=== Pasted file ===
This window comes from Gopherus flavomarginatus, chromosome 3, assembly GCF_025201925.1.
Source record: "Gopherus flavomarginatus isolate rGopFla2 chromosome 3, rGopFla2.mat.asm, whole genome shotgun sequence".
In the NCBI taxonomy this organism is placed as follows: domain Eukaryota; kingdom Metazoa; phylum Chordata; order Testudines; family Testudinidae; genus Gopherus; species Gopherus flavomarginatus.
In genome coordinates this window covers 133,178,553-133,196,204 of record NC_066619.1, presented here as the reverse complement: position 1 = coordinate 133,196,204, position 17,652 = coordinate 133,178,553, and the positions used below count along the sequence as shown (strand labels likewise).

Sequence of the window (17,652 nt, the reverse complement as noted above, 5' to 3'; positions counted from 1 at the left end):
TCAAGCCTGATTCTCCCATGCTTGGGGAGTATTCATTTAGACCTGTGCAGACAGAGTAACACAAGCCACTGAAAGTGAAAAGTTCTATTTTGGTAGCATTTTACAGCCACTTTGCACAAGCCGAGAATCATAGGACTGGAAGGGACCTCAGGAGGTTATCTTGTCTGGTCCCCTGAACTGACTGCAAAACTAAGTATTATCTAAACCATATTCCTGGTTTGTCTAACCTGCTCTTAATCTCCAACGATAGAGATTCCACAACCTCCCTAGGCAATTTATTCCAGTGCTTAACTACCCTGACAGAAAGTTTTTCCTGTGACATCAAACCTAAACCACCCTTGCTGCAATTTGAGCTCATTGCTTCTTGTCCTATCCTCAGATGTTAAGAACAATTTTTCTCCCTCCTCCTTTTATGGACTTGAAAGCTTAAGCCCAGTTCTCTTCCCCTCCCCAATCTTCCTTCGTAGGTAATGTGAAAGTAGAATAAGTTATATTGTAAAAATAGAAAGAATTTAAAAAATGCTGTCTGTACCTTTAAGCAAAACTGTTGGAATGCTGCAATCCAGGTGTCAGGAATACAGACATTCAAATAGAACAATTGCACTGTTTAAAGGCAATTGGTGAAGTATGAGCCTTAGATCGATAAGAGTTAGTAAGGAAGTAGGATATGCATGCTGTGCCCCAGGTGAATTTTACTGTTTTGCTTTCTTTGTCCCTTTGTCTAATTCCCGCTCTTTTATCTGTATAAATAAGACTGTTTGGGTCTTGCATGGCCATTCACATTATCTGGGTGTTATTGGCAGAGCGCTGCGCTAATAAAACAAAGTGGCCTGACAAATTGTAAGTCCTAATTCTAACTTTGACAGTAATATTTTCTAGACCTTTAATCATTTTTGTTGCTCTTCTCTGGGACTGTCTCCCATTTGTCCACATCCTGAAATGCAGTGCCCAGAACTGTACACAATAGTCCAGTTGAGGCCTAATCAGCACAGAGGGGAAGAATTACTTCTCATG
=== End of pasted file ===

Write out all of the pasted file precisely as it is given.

This window comes from Gopherus flavomarginatus, chromosome 3, assembly GCF_025201925.1.
Source record: "Gopherus flavomarginatus isolate rGopFla2 chromosome 3, rGopFla2.mat.asm, whole genome shotgun sequence".
In the NCBI taxonomy this organism is placed as follows: domain Eukaryota; kingdom Metazoa; phylum Chordata; order Testudines; family Testudinidae; genus Gopherus; species Gopherus flavomarginatus.
In genome coordinates this window covers 133,178,553-133,196,204 of record NC_066619.1, presented here as the reverse complement: position 1 = coordinate 133,196,204, position 17,652 = coordinate 133,178,553, and the positions used below count along the sequence as shown (strand labels likewise).

Sequence of the window (17,652 nt, the reverse complement as noted above, 5' to 3'; positions counted from 1 at the left end):
TCAAGCCTGATTCTCCCATGCTTGGGGAGTATTCATTTAGACCTGTGCAGACAGAGTAACACAAGCCACTGAAAGTGAAAAGTTCTATTTTGGTAGCATTTTACAGCCACTTTGCACAAGCCGAGAATCATAGGACTGGAAGGGACCTCAGGAGGTTATCTTGTCTGGTCCCCTGAACTGACTGCAAAACTAAGTATTATCTAAACCATATTCCTGGTTTGTCTAACCTGCTCTTAATCTCCAACGATAGAGATTCCACAACCTCCCTAGGCAATTTATTCCAGTGCTTAACTACCCTGACAGAAAGTTTTTCCTGTGACATCAAACCTAAACCACCCTTGCTGCAATTTGAGCTCATTGCTTCTTGTCCTATCCTCAGATGTTAAGAACAATTTTTCTCCCTCCTCCTTTTATGGACTTGAAAGCTTAAGCCCAGTTCTCTTCCCCTCCCCAATCTTCCTTCGTAGGTAATGTGAAAGTAGAATAAGTTATATTGTAAAAATAGAAAGAATTTAAAAAATGCTGTCTGTACCTTTAAGCAAAACTGTTGGAATGCTGCAATCCAGGTGTCAGGAATACAGACATTCAAATAGAACAATTGCACTGTTTAAAGGCAATTGGTGAAGTATGAGCCTTAGATCGATAAGAGTTAGTAAGGAAGTAGGATATGCATGCTGTGCCCCAGGTGAATTTTACTGTTTTGCTTTCTTTGTCCCTTTGTCTAATTCCCGCTCTTTTATCTGTATAAATAAGACTGTTTGGGTCTTGCATGGCCATTCACATTATCTGGGTGTTATTGGCAGAGCGCTGCGCTAATAAAACAAAGTGGCCTGACAAATTGTAAGTCCTAATTCTAACTTTGACAGTAATATTTTCTAGACCTTTAATCATTTTTGTTGCTCTTCTCTGGGACTGTCTCCCATTTGTCCACATCCTGAAATGCAGTGCCCAGAACTGTACACAATAGTCCAGTTGAGGCCTAATCAGCACAGAGGGGAAGAATTACTTCTCATG